People who added this item 3545 Average listal rating (2451 ratings) 7.5 IMDB Rating 7.7
28. Dreams Come True

What we have here is hardly a revolutionary idea: there's nothing new about demonstrating character's mood by playing "Walking on sunshine" or "Raindrops keep falling on my head" while they simply walk down the street.
But the way (500) Days of Summer extends this moment into a mini-musical number simply caught me off-guard. The things that happen during the scene are very exaggerated but everything describes the main character's mood so enjoyably that his happiness becomes my happiness.
When even Han Solo winks at you, things couldn't be any better.

It would be perfectly good on its own, but it's crowned by what happens right after Gordon-Levitt gets in the elevator.
Larri's rating:
People who added this item 2129 Average listal rating (1455 ratings) 7.1 IMDB Rating 7.6
29. Three Stooges and a Hooker

Deleted scenes usually have a reason to be left on the cutting room floor. In Lethal Weapon's case though, I just feel bad for those who don't own the extended version.
It's a scene that perfectly captures the loneliness and yearning for company, something that was only hinted at before, as Riggs picks up an underage hooker on a rainy night and pays her 100 bucks just to watch 'Three Stooges' with him. That's it! And considering Riggs's unstable mental state, you don't even know where this is going at first. For all I know he could've gone all "bad lieutenant" on her ass.

Also, WHAT THE HELL! The hottie in this scene is played by Charlie Sheen's sister! That's exactly the kind of useless trivia that only I get excited about.

I tried sharing that information with a friend of mine. Her unspoken words pretty much told me to get a life.
Larri's rating:
People who added this item 281 Average listal rating (150 ratings) 6.8 IMDB Rating 6.5
30. Naked chicks

Warning! Gratuitous nudity!
There's a scene in this movie with a group of women in a communal shower. The scene does little to advance the plot or story in any way, but if you were to scrap it, you would lose something truly precious: women yapping about their day, shields all down and relaxed, having a good time while taking a shower. I also have to disappoint all you horny frat boys out there but there are no Victoria's Secret models on display here. It's saggy boobs, cellulite and thick bushes. No titillation value, whatsoever.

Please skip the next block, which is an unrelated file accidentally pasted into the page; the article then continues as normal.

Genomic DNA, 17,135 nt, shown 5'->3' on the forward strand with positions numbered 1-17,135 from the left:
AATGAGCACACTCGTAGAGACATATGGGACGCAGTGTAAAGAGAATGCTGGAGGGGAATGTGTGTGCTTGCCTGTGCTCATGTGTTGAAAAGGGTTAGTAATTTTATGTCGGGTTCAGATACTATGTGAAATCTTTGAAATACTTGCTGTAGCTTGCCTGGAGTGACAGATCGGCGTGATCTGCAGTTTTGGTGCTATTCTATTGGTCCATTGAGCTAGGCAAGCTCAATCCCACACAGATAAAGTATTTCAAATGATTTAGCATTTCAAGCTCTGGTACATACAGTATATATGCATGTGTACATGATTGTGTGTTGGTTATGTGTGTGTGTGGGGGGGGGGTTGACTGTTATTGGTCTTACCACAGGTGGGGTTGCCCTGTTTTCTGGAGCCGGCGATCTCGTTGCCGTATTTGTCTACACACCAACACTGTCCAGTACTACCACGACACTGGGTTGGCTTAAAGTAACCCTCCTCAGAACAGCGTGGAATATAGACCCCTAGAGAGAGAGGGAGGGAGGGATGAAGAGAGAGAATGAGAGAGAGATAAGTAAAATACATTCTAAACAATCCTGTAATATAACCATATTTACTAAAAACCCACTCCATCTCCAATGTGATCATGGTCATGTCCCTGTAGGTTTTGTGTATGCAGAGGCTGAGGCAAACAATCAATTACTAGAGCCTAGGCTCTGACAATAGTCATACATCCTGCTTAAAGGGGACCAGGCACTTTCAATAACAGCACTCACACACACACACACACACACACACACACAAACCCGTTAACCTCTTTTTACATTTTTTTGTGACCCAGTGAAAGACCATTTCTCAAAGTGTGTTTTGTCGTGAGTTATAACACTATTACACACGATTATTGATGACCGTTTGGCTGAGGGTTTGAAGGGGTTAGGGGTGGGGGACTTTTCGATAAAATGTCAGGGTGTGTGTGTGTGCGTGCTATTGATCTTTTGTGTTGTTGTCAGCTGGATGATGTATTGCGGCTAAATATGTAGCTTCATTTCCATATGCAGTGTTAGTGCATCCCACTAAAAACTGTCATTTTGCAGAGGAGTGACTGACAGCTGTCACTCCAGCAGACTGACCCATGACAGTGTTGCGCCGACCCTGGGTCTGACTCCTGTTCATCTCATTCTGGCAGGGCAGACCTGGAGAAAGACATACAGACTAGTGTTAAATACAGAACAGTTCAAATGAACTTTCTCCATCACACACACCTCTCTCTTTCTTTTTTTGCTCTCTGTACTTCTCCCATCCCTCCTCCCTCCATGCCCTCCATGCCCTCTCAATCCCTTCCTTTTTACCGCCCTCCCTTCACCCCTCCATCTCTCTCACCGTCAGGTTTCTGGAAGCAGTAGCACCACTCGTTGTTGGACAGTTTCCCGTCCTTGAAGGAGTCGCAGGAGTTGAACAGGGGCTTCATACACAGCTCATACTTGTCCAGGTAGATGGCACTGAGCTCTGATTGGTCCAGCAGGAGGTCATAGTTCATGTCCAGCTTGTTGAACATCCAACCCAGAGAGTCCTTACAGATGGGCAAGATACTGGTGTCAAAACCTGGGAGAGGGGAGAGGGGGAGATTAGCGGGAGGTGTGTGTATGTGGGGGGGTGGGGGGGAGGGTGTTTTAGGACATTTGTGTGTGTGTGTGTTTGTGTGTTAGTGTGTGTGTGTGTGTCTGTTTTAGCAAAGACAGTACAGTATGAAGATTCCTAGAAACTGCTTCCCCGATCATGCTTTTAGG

And it's beautiful. It's about time someone shows the naturality of naked body, without drawing attention to it by over-sexualization or humiliation.
Larri's rating:
People who added this item 657 Average listal rating (321 ratings) 7.1 IMDB Rating 7.2
Larri's rating:
People who added this item 1607 Average listal rating (988 ratings) 8.1 IMDB Rating 8.4
32. Inappropriate joke

"The Lives of Others" offers one of the more subdued depictions of an authoritative state whilst conveying the point exactly as needed. State Security Service Stasi was to make sure the right people ran East Germany and get rid of people attempting to change that. Journalists, playwrites and stage actors in particular...
We do take a moment off of them though. In this scene, an employee of Stasi sits down to have lunch with his chums. He starts with a joke at the expense of high-ranking officer, Honecker, not realizing he's sitting at the other end of the table. Naturally, when pointed out your boss is listening to you making fun of him, the situation becomes slightly awkward - even moreso when Honecker urges the employee to finish the joke. They all laugh it off until suddenly Honecker stops, dead serious, to ask his employees name, rank and assignment. He then continues to threaten the poor bastard, implying there'll be hard times ahead of him.
Until laughing it off as a joke, of course!

What a mother douche.

But you know, it only gets better if you keep your eyes open until the very last minutes. It would be funny if it wasn't so tragic.
Larri's rating:

I originally called this list "My Favorite Scenes" but really these are just shoutouts to those that I like to mention right now. Cause if I started browsing through my favorite movies I'd be just repeating myself more than I already am.

So, these are the movie scenes that I'm always looking forward to whenever I watch these films. Not THE GREATEST SCENES IN MOVIE HISTORY, just some of my favorites.
Also, no Star Wars scenes cause I'd have to include pretty much every scene in those films.